The Home Office: Dream, Reality, and In-Between”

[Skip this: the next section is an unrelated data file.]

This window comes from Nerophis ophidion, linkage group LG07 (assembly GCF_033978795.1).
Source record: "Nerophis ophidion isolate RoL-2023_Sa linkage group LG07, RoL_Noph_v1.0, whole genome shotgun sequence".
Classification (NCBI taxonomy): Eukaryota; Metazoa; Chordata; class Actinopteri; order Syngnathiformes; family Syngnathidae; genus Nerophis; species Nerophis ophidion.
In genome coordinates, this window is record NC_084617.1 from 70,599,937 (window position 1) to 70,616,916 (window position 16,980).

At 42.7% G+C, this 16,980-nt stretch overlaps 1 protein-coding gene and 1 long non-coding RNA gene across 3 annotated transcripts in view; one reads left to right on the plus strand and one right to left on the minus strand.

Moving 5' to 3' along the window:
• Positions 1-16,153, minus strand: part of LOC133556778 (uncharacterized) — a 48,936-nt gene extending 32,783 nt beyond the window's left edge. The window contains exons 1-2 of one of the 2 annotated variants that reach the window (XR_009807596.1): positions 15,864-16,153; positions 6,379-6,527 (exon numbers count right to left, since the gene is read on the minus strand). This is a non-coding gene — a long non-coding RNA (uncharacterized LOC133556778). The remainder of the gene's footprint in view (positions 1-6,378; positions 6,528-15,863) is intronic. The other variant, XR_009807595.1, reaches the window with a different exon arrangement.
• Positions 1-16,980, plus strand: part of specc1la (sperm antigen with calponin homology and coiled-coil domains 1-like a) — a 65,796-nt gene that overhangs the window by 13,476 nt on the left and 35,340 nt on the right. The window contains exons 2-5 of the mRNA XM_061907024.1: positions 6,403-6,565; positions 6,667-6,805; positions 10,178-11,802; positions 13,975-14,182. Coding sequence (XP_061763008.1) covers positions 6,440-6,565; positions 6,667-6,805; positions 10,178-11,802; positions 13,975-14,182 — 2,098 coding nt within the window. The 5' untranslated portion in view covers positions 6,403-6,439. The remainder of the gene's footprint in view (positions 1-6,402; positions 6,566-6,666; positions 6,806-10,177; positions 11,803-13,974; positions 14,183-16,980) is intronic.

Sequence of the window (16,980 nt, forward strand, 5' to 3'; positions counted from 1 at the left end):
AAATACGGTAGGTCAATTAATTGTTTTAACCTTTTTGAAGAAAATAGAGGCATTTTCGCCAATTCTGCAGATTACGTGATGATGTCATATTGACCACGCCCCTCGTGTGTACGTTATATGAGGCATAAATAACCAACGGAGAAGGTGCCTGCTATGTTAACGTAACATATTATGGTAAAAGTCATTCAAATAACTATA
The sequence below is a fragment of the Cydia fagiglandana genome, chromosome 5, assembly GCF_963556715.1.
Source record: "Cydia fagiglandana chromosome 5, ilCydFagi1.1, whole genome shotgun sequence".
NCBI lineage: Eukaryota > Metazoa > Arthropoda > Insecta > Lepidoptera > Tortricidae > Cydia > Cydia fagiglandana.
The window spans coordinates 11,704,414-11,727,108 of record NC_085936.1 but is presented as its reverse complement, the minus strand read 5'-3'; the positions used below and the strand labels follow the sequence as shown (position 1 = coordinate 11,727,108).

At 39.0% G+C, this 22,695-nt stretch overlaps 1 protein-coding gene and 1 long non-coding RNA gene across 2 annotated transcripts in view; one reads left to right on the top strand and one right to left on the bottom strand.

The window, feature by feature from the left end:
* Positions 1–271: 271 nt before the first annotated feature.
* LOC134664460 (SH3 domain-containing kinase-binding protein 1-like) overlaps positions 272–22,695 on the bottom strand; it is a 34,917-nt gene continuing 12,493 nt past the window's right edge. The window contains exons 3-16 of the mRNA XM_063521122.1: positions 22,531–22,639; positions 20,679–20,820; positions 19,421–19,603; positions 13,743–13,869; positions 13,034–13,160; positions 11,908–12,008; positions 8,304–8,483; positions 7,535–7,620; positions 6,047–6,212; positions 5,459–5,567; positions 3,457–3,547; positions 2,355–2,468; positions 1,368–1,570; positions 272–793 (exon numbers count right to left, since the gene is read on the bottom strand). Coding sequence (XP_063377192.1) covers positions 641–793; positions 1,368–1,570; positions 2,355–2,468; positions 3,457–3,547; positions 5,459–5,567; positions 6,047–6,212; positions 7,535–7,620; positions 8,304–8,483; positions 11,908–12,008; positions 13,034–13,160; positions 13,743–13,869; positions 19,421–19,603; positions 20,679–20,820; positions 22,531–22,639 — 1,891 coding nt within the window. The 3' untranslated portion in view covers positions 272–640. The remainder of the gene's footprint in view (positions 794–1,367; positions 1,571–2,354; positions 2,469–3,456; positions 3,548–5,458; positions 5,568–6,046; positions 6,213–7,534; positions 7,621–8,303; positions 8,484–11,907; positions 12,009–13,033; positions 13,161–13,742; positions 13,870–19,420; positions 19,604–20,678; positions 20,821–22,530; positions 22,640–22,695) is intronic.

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With rapid advances in information and telecommunication technologies, home-based telecommuting has become quite popular in recent years, especially among knowledge workers. Proponents claim several benefits for the organization (e.g., higher employee productivity), for its employees (e.g., a healthy work-family balance), and for the society (e.g., reduced air pollution). Others suggest several drawbacks for employees, such as social and professional isolation, and increased family-work role conflict as well as challenges for the organization in such areas as performance evaluation and organization culture transmission. Recent reviews of research studies in telecommuting (e.g., Bailey & Kurland, 2002; Pinsonneault & Boisvert, 2001) have shown some support for both. With respect to the workplace itself, popular business magazines give the image of telecommuters working in an idyllic home office. A cursory review of two studies, however, suggests a different image of the workspace at home (Ng, 2006). In reality, what are home offices or workspaces like as indicated in research studies? Current research has shown that the layout and design of the conventional office environment are associated with various work behaviors, job satisfaction, and wellbeing (e.g., McCoy, 2002; Vischer, 2005). Research in residential environments shows that the home is the refuge for its residents, and that it is a place for relaxation and entertainment for the whole family, or its residents (Gifford, 2002). How can both work-related and home-related functions be accommodated at the same place? How may the design and condition of home offices or workspaces relate to telecommuters’ work behaviors, job satisfaction, and wellbeing? This presentation shows the results of a literature review that might suggest an answer to these questions.